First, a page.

Police are warning Eden Park patrons not to go down to Auckland's waterfront, after big crowds earlier put a heavy strain on the public transport network.
Parts of the city's transport system broke down on Friday as tens of thousands of people tried to move around the city for Rugby World Cup opening events.
Trains, buses and ferries have been delayed since late afternoon, as tens of thousand of people converged on the CBD for the Rugby World Cup opening festivities.
Buses and trains leaving Auckland's transport hub, Britomart, are now running an average of about 10 minutes behind schedule, with some passengers reporting much more extensive delays earlier in the day.
A Britomart spokesperson says extra trains have been scheduled around Eden Park where the All Blacks played the opening match on Friday night to hopefully speed up services.
Ferry services were also halted earlier on Friday, as there was no room to unload passengers. Services are now back to normal, and extra ferries have been put on.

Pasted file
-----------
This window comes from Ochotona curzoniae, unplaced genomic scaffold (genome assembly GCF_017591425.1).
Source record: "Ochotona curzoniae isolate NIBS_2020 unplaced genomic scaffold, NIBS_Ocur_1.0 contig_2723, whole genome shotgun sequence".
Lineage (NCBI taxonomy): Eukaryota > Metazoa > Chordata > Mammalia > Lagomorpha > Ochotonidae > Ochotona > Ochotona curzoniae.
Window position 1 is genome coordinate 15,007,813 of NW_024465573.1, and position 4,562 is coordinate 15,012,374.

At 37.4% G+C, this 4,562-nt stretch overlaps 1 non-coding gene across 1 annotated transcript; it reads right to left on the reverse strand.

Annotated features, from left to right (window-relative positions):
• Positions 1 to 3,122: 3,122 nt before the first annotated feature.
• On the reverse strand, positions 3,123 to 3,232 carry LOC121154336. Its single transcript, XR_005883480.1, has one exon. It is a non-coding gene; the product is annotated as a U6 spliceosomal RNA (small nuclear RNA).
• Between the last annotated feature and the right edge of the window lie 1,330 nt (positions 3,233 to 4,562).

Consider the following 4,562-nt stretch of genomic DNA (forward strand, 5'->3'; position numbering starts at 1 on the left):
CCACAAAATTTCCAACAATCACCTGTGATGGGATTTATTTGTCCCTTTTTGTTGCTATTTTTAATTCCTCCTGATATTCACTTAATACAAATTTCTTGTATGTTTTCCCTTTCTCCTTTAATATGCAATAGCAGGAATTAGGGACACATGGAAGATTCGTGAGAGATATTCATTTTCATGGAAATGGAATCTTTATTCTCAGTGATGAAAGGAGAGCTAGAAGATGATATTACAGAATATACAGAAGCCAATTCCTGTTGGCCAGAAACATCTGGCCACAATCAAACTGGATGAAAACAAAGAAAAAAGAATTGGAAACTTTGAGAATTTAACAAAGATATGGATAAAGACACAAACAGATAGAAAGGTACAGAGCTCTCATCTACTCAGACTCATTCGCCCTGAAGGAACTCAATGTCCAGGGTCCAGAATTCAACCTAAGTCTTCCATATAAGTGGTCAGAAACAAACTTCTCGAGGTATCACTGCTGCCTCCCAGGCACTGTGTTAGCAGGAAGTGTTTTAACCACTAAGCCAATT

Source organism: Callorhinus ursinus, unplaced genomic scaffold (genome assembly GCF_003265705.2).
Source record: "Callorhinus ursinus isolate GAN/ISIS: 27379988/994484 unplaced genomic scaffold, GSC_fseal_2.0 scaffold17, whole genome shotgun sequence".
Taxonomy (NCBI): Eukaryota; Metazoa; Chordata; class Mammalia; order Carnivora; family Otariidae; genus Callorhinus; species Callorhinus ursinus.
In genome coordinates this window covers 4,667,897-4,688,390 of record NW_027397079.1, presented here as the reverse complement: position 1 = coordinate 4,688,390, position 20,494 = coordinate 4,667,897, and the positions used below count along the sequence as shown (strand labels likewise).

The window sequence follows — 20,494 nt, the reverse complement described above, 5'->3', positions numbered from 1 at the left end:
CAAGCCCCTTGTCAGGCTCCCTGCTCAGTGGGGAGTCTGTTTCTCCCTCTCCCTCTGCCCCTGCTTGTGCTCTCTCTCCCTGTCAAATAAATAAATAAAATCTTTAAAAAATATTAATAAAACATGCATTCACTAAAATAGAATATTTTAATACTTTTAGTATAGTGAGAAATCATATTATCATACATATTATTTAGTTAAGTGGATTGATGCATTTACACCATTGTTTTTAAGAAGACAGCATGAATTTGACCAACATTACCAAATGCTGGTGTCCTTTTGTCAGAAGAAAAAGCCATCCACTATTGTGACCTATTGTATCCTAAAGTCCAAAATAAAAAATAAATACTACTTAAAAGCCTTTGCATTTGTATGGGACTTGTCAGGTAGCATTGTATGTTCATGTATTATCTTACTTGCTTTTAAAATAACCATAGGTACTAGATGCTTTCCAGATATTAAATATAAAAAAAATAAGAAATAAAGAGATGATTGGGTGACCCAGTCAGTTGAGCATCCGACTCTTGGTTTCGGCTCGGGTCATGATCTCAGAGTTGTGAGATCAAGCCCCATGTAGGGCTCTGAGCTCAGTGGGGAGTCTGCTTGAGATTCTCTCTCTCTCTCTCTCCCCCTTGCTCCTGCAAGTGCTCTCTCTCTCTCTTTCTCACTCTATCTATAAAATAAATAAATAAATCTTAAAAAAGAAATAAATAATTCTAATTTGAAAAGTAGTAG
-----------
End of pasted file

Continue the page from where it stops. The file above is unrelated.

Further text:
Police are worried about public safety and are suggesting Eden Park patrons should be revise plans to go back into the city.
They say the area is full of revellers, some of whom are less well-behaved than others.
Meanwhile, air traffic controllers are hard at work as hundreds of people fly into New Zealand for the tournament.
Airways New Zealand said the four hours between 2pm and 6pm on Friday are among the busiest in the country's aviation history. Chief executive Ed Sims says traffic has been 20% above average for the day.